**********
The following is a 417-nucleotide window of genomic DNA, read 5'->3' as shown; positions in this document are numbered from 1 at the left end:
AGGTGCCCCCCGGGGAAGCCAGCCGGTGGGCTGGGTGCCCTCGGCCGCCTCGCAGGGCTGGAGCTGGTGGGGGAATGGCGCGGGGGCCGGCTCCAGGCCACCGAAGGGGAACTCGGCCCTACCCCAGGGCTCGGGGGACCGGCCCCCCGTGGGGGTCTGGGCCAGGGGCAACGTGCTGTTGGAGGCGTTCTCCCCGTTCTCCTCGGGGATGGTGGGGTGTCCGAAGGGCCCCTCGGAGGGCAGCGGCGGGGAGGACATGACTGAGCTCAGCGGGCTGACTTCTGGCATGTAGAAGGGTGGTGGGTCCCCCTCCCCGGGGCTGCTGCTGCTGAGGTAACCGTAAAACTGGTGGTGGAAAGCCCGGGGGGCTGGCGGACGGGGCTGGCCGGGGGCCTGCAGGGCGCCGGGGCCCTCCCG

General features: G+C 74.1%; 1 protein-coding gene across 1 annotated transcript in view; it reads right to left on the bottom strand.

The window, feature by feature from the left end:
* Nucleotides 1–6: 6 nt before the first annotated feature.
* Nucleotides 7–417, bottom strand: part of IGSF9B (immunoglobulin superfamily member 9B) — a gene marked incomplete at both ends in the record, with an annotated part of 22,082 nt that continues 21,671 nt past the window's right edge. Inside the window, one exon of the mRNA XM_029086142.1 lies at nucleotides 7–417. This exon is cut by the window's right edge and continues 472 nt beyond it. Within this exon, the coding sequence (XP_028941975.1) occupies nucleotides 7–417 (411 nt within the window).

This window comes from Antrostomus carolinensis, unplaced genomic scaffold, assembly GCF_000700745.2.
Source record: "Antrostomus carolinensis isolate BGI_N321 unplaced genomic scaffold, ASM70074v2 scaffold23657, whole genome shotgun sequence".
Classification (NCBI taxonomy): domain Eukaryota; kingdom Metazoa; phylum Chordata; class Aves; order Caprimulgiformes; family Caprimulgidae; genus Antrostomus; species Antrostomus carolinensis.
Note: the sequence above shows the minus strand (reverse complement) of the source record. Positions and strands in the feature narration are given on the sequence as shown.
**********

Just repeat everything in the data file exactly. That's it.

The following is a 417-nucleotide window of genomic DNA, read 5'->3' as shown; positions in this document are numbered from 1 at the left end:
AGGTGCCCCCCGGGGAAGCCAGCCGGTGGGCTGGGTGCCCTCGGCCGCCTCGCAGGGCTGGAGCTGGTGGGGGAATGGCGCGGGGGCCGGCTCCAGGCCACCGAAGGGGAACTCGGCCCTACCCCAGGGCTCGGGGGACCGGCCCCCCGTGGGGGTCTGGGCCAGGGGCAACGTGCTGTTGGAGGCGTTCTCCCCGTTCTCCTCGGGGATGGTGGGGTGTCCGAAGGGCCCCTCGGAGGGCAGCGGCGGGGAGGACATGACTGAGCTCAGCGGGCTGACTTCTGGCATGTAGAAGGGTGGTGGGTCCCCCTCCCCGGGGCTGCTGCTGCTGAGGTAACCGTAAAACTGGTGGTGGAAAGCCCGGGGGGCTGGCGGACGGGGCTGGCCGGGGGCCTGCAGGGCGCCGGGGCCCTCCCG

General features: G+C 74.1%; 1 protein-coding gene across 1 annotated transcript in view; it reads right to left on the bottom strand.

The window, feature by feature from the left end:
* Nucleotides 1–6: 6 nt before the first annotated feature.
* Nucleotides 7–417, bottom strand: part of IGSF9B (immunoglobulin superfamily member 9B) — a gene marked incomplete at both ends in the record, with an annotated part of 22,082 nt that continues 21,671 nt past the window's right edge. Inside the window, one exon of the mRNA XM_029086142.1 lies at nucleotides 7–417. This exon is cut by the window's right edge and continues 472 nt beyond it. Within this exon, the coding sequence (XP_028941975.1) occupies nucleotides 7–417 (411 nt within the window).

This window comes from Antrostomus carolinensis, unplaced genomic scaffold, assembly GCF_000700745.2.
Source record: "Antrostomus carolinensis isolate BGI_N321 unplaced genomic scaffold, ASM70074v2 scaffold23657, whole genome shotgun sequence".
Classification (NCBI taxonomy): domain Eukaryota; kingdom Metazoa; phylum Chordata; class Aves; order Caprimulgiformes; family Caprimulgidae; genus Antrostomus; species Antrostomus carolinensis.
Note: the sequence above shows the minus strand (reverse complement) of the source record. Positions and strands in the feature narration are given on the sequence as shown.